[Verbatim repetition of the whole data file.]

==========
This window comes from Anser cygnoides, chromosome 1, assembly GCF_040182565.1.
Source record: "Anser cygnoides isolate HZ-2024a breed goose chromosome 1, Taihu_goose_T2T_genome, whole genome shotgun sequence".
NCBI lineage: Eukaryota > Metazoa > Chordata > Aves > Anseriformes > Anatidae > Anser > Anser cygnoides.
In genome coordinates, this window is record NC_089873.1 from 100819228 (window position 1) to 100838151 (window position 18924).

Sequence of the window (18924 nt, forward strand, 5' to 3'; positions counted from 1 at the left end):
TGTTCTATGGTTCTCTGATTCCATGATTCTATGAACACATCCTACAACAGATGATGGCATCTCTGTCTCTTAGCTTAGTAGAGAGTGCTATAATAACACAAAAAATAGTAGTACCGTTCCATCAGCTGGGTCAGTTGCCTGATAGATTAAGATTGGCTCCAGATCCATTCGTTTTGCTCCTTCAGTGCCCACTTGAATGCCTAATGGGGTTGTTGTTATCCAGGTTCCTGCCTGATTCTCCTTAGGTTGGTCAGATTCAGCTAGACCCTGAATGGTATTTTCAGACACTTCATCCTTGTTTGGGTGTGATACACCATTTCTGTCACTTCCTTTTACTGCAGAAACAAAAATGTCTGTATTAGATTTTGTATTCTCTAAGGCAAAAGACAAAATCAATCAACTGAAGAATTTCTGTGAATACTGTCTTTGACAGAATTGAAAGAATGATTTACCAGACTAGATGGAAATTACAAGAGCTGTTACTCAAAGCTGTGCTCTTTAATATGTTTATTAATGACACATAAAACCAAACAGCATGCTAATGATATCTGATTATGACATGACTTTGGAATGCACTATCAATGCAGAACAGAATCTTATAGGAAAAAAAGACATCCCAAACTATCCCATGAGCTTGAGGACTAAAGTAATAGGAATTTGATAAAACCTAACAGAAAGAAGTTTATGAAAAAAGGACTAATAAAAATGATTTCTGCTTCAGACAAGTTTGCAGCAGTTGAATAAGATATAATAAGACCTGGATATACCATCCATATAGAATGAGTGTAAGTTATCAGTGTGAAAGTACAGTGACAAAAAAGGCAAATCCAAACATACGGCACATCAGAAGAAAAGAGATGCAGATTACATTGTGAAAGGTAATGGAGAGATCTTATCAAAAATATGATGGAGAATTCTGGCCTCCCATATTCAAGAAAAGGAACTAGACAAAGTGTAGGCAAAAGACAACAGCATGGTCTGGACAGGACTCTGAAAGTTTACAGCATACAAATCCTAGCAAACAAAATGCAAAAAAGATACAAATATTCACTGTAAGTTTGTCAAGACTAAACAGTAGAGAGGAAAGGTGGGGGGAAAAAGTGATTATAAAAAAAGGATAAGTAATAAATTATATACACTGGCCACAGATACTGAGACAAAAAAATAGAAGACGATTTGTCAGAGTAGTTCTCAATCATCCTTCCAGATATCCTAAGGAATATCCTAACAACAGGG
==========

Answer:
This window comes from Anser cygnoides, chromosome 1, assembly GCF_040182565.1.
Source record: "Anser cygnoides isolate HZ-2024a breed goose chromosome 1, Taihu_goose_T2T_genome, whole genome shotgun sequence".
NCBI lineage: Eukaryota > Metazoa > Chordata > Aves > Anseriformes > Anatidae > Anser > Anser cygnoides.
In genome coordinates, this window is record NC_089873.1 from 100819228 (window position 1) to 100838151 (window position 18924).

Sequence of the window (18924 nt, forward strand, 5' to 3'; positions counted from 1 at the left end):
TGTTCTATGGTTCTCTGATTCCATGATTCTATGAACACATCCTACAACAGATGATGGCATCTCTGTCTCTTAGCTTAGTAGAGAGTGCTATAATAACACAAAAAATAGTAGTACCGTTCCATCAGCTGGGTCAGTTGCCTGATAGATTAAGATTGGCTCCAGATCCATTCGTTTTGCTCCTTCAGTGCCCACTTGAATGCCTAATGGGGTTGTTGTTATCCAGGTTCCTGCCTGATTCTCCTTAGGTTGGTCAGATTCAGCTAGACCCTGAATGGTATTTTCAGACACTTCATCCTTGTTTGGGTGTGATACACCATTTCTGTCACTTCCTTTTACTGCAGAAACAAAAATGTCTGTATTAGATTTTGTATTCTCTAAGGCAAAAGACAAAATCAATCAACTGAAGAATTTCTGTGAATACTGTCTTTGACAGAATTGAAAGAATGATTTACCAGACTAGATGGAAATTACAAGAGCTGTTACTCAAAGCTGTGCTCTTTAATATGTTTATTAATGACACATAAAACCAAACAGCATGCTAATGATATCTGATTATGACATGACTTTGGAATGCACTATCAATGCAGAACAGAATCTTATAGGAAAAAAAGACATCCCAAACTATCCCATGAGCTTGAGGACTAAAGTAATAGGAATTTGATAAAACCTAACAGAAAGAAGTTTATGAAAAAAGGACTAATAAAAATGATTTCTGCTTCAGACAAGTTTGCAGCAGTTGAATAAGATATAATAAGACCTGGATATACCATCCATATAGAATGAGTGTAAGTTATCAGTGTGAAAGTACAGTGACAAAAAAGGCAAATCCAAACATACGGCACATCAGAAGAAAAGAGATGCAGATTACATTGTGAAAGGTAATGGAGAGATCTTATCAAAAATATGATGGAGAATTCTGGCCTCCCATATTCAAGAAAAGGAACTAGACAAAGTGTAGGCAAAAGACAACAGCATGGTCTGGACAGGACTCTGAAAGTTTACAGCATACAAATCCTAGCAAACAAAATGCAAAAAAGATACAAATATTCACTGTAAGTTTGTCAAGACTAAACAGTAGAGAGGAAAGGTGGGGGGAAAAAGTGATTATAAAAAAAGGATAAGTAATAAATTATATACACTGGCCACAGATACTGAGACAAAAAAATAGAAGACGATTTGTCAGAGTAGTTCTCAATCATCCTTCCAGATATCCTAAGGAATATCCTAACAACAGGG